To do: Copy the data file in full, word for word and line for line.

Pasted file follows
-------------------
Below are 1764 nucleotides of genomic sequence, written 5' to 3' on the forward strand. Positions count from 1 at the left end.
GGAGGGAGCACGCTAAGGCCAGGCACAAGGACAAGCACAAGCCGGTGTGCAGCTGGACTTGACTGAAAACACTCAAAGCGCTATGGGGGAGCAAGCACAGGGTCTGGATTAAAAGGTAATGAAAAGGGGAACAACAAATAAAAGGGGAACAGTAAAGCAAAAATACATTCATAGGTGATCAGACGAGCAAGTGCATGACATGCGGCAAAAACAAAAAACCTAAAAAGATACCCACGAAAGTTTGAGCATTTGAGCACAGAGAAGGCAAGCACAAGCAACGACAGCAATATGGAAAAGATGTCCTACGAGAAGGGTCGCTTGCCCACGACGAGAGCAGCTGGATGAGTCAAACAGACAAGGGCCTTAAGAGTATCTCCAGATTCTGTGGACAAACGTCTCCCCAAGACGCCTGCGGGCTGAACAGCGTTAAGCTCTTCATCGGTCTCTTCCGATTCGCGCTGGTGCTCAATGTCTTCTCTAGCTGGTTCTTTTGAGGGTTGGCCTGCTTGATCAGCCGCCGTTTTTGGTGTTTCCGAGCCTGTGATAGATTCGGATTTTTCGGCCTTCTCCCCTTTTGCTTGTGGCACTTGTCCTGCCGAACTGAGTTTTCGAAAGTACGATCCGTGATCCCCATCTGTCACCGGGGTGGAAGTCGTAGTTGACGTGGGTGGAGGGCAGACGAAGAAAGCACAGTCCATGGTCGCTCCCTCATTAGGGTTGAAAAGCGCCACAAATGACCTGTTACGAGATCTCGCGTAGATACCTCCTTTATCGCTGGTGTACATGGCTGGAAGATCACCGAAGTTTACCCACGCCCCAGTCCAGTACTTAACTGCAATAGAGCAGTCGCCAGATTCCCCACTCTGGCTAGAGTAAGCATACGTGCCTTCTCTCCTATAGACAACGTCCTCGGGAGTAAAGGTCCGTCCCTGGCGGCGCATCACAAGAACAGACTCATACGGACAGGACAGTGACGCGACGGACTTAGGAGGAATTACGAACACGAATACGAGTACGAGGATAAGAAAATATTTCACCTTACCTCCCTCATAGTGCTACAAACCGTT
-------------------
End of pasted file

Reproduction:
Below are 1764 nucleotides of genomic sequence, written 5' to 3' on the forward strand. Positions count from 1 at the left end.
GGAGGGAGCACGCTAAGGCCAGGCACAAGGACAAGCACAAGCCGGTGTGCAGCTGGACTTGACTGAAAACACTCAAAGCGCTATGGGGGAGCAAGCACAGGGTCTGGATTAAAAGGTAATGAAAAGGGGAACAACAAATAAAAGGGGAACAGTAAAGCAAAAATACATTCATAGGTGATCAGACGAGCAAGTGCATGACATGCGGCAAAAACAAAAAACCTAAAAAGATACCCACGAAAGTTTGAGCATTTGAGCACAGAGAAGGCAAGCACAAGCAACGACAGCAATATGGAAAAGATGTCCTACGAGAAGGGTCGCTTGCCCACGACGAGAGCAGCTGGATGAGTCAAACAGACAAGGGCCTTAAGAGTATCTCCAGATTCTGTGGACAAACGTCTCCCCAAGACGCCTGCGGGCTGAACAGCGTTAAGCTCTTCATCGGTCTCTTCCGATTCGCGCTGGTGCTCAATGTCTTCTCTAGCTGGTTCTTTTGAGGGTTGGCCTGCTTGATCAGCCGCCGTTTTTGGTGTTTCCGAGCCTGTGATAGATTCGGATTTTTCGGCCTTCTCCCCTTTTGCTTGTGGCACTTGTCCTGCCGAACTGAGTTTTCGAAAGTACGATCCGTGATCCCCATCTGTCACCGGGGTGGAAGTCGTAGTTGACGTGGGTGGAGGGCAGACGAAGAAAGCACAGTCCATGGTCGCTCCCTCATTAGGGTTGAAAAGCGCCACAAATGACCTGTTACGAGATCTCGCGTAGATACCTCCTTTATCGCTGGTGTACATGGCTGGAAGATCACCGAAGTTTACCCACGCCCCAGTCCAGTACTTAACTGCAATAGAGCAGTCGCCAGATTCCCCACTCTGGCTAGAGTAAGCATACGTGCCTTCTCTCCTATAGACAACGTCCTCGGGAGTAAAGGTCCGTCCCTGGCGGCGCATCACAAGAACAGACTCATACGGACAGGACAGTGACGCGACGGACTTAGGAGGAATTACGAACACGAATACGAGTACGAGGATAAGAAAATATTTCACCTTACCTCCCTCATAGTGCTACAAACCGTT